A fake New York Times article supporting WikiLeaks reportedly written by former editor Bill Keller has spurred outrage online this week.
The fake op-ed article was entitled "Wikileaks, a Post Postscript," and offered a strong argument that despite opinions about Julian Assange, WikiLeaks needed to be supported and protected under the First Amendment.
The fake article was never actually published in The Times and it was not written by Kelller, but still made it onto a fake New York Times page and managed to cause an uproar.
Social media sites are being flooded with posts by angry readers who were fooled by the fake article.
"What was the reason for doing that," wrote one Twitter user, while another posted, "It is scary this fake information can move this fast online."
Even readers within the highly respected newspaper's editorial team believed the piece of writing to be real, and re-tweeted the article.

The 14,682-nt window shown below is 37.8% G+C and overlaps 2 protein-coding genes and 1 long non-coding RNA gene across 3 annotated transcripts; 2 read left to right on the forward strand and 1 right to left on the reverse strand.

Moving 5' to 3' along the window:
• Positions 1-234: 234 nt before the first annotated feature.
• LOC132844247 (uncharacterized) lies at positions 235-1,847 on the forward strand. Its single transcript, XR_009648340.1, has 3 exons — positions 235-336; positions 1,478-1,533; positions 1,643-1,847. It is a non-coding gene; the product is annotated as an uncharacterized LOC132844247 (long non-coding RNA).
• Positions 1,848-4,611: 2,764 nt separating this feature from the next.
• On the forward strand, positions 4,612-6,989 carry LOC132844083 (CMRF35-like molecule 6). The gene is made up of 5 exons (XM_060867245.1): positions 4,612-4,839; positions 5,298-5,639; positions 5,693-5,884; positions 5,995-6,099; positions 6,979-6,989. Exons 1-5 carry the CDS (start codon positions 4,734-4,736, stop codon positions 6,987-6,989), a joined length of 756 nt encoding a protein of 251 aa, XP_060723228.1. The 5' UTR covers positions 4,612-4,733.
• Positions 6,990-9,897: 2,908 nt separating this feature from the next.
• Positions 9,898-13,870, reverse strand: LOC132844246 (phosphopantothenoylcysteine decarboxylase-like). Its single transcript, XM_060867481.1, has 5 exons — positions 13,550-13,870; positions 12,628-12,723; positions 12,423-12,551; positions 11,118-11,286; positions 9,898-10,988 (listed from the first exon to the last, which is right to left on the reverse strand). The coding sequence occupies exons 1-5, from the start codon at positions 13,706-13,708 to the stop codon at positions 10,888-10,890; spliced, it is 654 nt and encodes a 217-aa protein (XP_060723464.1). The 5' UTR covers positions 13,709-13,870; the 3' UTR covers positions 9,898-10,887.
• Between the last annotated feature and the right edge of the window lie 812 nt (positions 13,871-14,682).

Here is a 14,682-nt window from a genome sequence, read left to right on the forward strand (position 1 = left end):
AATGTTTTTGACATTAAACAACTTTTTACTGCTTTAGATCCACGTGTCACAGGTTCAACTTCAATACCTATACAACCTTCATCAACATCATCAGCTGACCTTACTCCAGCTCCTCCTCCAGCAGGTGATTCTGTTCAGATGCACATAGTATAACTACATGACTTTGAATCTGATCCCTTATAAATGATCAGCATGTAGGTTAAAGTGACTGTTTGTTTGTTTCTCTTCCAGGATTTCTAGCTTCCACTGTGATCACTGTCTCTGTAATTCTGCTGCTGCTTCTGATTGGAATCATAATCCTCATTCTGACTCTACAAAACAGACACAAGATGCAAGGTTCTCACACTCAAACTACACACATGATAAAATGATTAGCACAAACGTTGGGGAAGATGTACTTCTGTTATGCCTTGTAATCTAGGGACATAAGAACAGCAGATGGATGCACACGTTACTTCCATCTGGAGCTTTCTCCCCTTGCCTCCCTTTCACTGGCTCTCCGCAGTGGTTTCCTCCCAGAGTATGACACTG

One of those reported duped by the false piece was Times' own tech writer Nick Bilton, who re-tweeted it to his 120,000 Twitter followers over the weekend, according to DigitalJournal.com.
It is unknown who is responsible for the fake article which was originally tweeted by an account under Bill Keller's name. It was later discovered that the Twitter account was also fake. The perpetrator was able to fool thousands by simply spoofing The Times' official website, as Storify.com explained.
"The page is designed just like a New York Times page, but you'll notice that the URL is wrong," Storify wrote. "The word 'opinion' precedes the 'nytimes.com' - the real URL for NYT is: nytimes.com/pages/opinion/i… Many phishing websites use words, preceding the 'official' URL as a way to spoof websites and mislead people. The fake website was incredibly intricate and well done, which helped the op-ed spread quickly."
Part of the fake article read:
"As those ofyou who have followed my turbulent relationship with WikiLeaks and its Guru-In-Chief Julian Assange know, I am first in line when it comes to distancing myself from his brand of transparency without government checks and balances. You don't have to embrace Assange as a kindred spirit to believe that what he did in publishing those cables falls under the protection of the First Amendment."